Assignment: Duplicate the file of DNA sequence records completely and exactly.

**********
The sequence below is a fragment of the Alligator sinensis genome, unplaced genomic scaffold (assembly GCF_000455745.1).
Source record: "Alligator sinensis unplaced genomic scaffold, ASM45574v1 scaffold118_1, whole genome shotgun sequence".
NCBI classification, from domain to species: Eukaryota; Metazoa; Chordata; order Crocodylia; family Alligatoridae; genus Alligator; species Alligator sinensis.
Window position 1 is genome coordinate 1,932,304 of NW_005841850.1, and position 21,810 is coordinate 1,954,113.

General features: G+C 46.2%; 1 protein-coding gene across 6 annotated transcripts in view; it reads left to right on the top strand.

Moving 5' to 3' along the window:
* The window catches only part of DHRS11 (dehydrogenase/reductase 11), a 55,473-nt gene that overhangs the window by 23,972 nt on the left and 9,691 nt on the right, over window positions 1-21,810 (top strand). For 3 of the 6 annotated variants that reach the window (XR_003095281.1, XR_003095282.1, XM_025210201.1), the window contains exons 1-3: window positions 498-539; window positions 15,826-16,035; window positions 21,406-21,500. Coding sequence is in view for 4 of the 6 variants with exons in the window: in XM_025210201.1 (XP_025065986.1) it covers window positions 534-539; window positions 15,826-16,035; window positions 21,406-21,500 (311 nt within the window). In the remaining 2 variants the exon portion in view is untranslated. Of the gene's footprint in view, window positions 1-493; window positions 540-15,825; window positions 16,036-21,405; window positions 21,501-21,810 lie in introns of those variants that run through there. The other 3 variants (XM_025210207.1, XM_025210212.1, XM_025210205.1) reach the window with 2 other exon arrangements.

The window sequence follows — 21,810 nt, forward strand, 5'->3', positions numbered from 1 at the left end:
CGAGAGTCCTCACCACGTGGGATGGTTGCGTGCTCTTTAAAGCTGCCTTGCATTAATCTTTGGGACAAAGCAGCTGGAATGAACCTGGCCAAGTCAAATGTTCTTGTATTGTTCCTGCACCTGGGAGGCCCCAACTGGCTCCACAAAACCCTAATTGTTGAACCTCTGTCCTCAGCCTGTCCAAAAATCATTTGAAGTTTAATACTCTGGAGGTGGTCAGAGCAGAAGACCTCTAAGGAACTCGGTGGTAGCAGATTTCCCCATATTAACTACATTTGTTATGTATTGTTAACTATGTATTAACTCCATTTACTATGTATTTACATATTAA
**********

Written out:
The sequence below is a fragment of the Alligator sinensis genome, unplaced genomic scaffold (assembly GCF_000455745.1).
Source record: "Alligator sinensis unplaced genomic scaffold, ASM45574v1 scaffold118_1, whole genome shotgun sequence".
NCBI classification, from domain to species: Eukaryota; Metazoa; Chordata; order Crocodylia; family Alligatoridae; genus Alligator; species Alligator sinensis.
Window position 1 is genome coordinate 1,932,304 of NW_005841850.1, and position 21,810 is coordinate 1,954,113.

General features: G+C 46.2%; 1 protein-coding gene across 6 annotated transcripts in view; it reads left to right on the top strand.

Moving 5' to 3' along the window:
* The window catches only part of DHRS11 (dehydrogenase/reductase 11), a 55,473-nt gene that overhangs the window by 23,972 nt on the left and 9,691 nt on the right, over window positions 1-21,810 (top strand). For 3 of the 6 annotated variants that reach the window (XR_003095281.1, XR_003095282.1, XM_025210201.1), the window contains exons 1-3: window positions 498-539; window positions 15,826-16,035; window positions 21,406-21,500. Coding sequence is in view for 4 of the 6 variants with exons in the window: in XM_025210201.1 (XP_025065986.1) it covers window positions 534-539; window positions 15,826-16,035; window positions 21,406-21,500 (311 nt within the window). In the remaining 2 variants the exon portion in view is untranslated. Of the gene's footprint in view, window positions 1-493; window positions 540-15,825; window positions 16,036-21,405; window positions 21,501-21,810 lie in introns of those variants that run through there. The other 3 variants (XM_025210207.1, XM_025210212.1, XM_025210205.1) reach the window with 2 other exon arrangements.

The window sequence follows — 21,810 nt, forward strand, 5'->3', positions numbered from 1 at the left end:
CGAGAGTCCTCACCACGTGGGATGGTTGCGTGCTCTTTAAAGCTGCCTTGCATTAATCTTTGGGACAAAGCAGCTGGAATGAACCTGGCCAAGTCAAATGTTCTTGTATTGTTCCTGCACCTGGGAGGCCCCAACTGGCTCCACAAAACCCTAATTGTTGAACCTCTGTCCTCAGCCTGTCCAAAAATCATTTGAAGTTTAATACTCTGGAGGTGGTCAGAGCAGAAGACCTCTAAGGAACTCGGTGGTAGCAGATTTCCCCATATTAACTACATTTGTTATGTATTGTTAACTATGTATTAACTCCATTTACTATGTATTTACATATTAA